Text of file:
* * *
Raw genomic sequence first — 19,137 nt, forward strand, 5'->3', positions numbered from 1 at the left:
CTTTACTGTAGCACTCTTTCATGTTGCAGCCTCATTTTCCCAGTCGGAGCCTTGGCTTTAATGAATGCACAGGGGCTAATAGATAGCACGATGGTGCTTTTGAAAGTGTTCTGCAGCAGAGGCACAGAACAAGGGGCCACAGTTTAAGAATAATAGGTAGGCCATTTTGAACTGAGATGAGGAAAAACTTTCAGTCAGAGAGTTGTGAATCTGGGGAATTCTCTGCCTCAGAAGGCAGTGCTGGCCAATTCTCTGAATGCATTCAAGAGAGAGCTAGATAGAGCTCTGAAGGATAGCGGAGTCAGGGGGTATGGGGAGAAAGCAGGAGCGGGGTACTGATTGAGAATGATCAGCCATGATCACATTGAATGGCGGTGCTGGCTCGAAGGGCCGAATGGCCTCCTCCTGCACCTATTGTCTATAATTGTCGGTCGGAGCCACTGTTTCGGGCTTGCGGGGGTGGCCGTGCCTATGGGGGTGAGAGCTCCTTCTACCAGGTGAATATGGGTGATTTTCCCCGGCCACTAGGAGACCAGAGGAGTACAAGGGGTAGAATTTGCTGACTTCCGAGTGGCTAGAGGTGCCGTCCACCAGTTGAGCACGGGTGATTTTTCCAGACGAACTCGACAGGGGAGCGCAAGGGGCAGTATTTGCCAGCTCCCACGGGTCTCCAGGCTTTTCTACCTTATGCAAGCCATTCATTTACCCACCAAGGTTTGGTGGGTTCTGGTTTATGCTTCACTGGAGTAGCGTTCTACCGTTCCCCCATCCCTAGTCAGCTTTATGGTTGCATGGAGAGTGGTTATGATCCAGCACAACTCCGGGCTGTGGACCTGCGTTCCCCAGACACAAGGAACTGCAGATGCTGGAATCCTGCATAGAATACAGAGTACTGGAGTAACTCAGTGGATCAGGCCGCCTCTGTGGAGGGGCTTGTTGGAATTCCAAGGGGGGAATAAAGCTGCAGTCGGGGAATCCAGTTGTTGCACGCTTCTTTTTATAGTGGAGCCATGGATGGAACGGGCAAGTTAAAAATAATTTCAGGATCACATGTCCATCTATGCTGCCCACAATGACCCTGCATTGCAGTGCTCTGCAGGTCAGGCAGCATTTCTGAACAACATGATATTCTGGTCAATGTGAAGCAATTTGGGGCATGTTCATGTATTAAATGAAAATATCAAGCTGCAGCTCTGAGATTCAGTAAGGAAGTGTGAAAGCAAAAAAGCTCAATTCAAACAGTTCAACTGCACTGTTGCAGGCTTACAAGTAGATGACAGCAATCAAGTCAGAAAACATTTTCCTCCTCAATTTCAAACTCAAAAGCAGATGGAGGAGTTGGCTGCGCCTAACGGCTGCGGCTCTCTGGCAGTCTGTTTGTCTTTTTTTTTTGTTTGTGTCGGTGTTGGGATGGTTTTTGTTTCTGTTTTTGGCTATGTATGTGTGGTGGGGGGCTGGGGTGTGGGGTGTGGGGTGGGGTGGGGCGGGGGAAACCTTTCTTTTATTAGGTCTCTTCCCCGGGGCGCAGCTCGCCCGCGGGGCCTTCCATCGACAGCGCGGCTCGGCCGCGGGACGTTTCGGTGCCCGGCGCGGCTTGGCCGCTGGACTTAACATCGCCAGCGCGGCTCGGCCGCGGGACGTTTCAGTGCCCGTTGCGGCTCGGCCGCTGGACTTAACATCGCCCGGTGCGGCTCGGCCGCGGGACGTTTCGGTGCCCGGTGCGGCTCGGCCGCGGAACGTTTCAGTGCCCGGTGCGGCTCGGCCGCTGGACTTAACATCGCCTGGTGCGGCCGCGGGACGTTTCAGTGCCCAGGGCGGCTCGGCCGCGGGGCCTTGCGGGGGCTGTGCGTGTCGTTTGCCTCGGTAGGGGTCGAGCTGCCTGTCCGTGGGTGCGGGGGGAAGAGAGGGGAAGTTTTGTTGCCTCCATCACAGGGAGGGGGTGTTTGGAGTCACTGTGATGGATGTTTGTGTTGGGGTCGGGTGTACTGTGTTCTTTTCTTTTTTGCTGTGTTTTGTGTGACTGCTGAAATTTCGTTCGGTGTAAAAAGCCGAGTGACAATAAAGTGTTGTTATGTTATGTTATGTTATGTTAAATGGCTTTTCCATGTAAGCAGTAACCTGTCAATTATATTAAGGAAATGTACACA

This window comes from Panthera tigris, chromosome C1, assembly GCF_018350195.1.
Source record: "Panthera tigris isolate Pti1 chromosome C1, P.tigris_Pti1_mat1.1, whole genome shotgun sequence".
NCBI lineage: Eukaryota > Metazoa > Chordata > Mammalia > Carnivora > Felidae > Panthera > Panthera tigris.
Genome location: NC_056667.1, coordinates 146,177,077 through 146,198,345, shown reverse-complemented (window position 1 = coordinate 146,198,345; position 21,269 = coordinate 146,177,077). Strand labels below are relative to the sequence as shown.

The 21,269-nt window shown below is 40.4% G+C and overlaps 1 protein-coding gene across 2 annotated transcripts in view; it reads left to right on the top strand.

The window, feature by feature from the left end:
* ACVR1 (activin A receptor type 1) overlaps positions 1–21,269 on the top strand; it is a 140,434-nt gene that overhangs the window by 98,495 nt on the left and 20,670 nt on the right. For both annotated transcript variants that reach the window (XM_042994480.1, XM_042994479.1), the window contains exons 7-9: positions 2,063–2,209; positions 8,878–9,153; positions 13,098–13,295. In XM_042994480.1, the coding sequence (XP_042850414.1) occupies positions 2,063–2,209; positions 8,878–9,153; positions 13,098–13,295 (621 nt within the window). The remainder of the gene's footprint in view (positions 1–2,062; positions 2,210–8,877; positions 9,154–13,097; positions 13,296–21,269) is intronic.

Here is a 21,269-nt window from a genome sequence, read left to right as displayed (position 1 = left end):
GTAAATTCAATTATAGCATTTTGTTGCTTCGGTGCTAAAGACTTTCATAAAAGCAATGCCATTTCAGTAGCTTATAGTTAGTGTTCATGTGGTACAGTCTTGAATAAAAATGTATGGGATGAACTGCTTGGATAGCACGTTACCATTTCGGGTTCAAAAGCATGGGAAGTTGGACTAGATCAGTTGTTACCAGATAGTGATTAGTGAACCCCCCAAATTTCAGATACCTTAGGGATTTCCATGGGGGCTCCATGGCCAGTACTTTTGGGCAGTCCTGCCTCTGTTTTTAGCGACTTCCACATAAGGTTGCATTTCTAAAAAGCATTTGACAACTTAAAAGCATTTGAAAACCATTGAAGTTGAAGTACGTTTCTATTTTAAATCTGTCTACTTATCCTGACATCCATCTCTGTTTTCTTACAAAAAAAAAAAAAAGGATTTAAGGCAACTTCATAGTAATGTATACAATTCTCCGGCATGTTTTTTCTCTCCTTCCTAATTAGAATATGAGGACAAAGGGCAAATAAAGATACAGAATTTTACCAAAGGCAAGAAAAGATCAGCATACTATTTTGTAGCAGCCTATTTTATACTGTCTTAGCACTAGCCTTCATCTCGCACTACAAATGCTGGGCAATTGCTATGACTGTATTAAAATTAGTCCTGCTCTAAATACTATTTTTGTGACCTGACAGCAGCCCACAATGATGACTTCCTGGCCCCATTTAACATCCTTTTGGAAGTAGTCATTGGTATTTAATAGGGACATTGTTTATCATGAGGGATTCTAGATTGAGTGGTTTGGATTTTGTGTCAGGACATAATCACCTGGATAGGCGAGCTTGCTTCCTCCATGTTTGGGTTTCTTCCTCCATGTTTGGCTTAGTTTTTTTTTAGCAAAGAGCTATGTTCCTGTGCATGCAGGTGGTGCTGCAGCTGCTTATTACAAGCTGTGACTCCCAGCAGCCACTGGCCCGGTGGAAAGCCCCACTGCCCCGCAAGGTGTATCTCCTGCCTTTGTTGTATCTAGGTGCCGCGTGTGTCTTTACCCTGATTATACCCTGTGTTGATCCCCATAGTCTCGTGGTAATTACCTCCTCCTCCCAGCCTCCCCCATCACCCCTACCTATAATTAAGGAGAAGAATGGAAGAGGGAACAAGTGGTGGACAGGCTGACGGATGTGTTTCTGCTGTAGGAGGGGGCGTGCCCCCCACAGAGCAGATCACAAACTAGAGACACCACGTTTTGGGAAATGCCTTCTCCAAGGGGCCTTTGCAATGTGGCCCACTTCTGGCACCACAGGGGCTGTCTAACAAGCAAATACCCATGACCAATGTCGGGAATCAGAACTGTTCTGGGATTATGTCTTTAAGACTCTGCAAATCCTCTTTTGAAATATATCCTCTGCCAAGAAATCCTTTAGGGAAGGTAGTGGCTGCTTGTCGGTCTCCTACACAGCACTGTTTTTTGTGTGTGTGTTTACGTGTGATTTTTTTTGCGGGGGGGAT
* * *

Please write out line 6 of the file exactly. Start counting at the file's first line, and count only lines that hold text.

Genome location: NC_056667.1, coordinates 146,177,077 through 146,198,345, shown reverse-complemented (window position 1 = coordinate 146,198,345; position 21,269 = coordinate 146,177,077). Strand labels below are relative to the sequence as shown.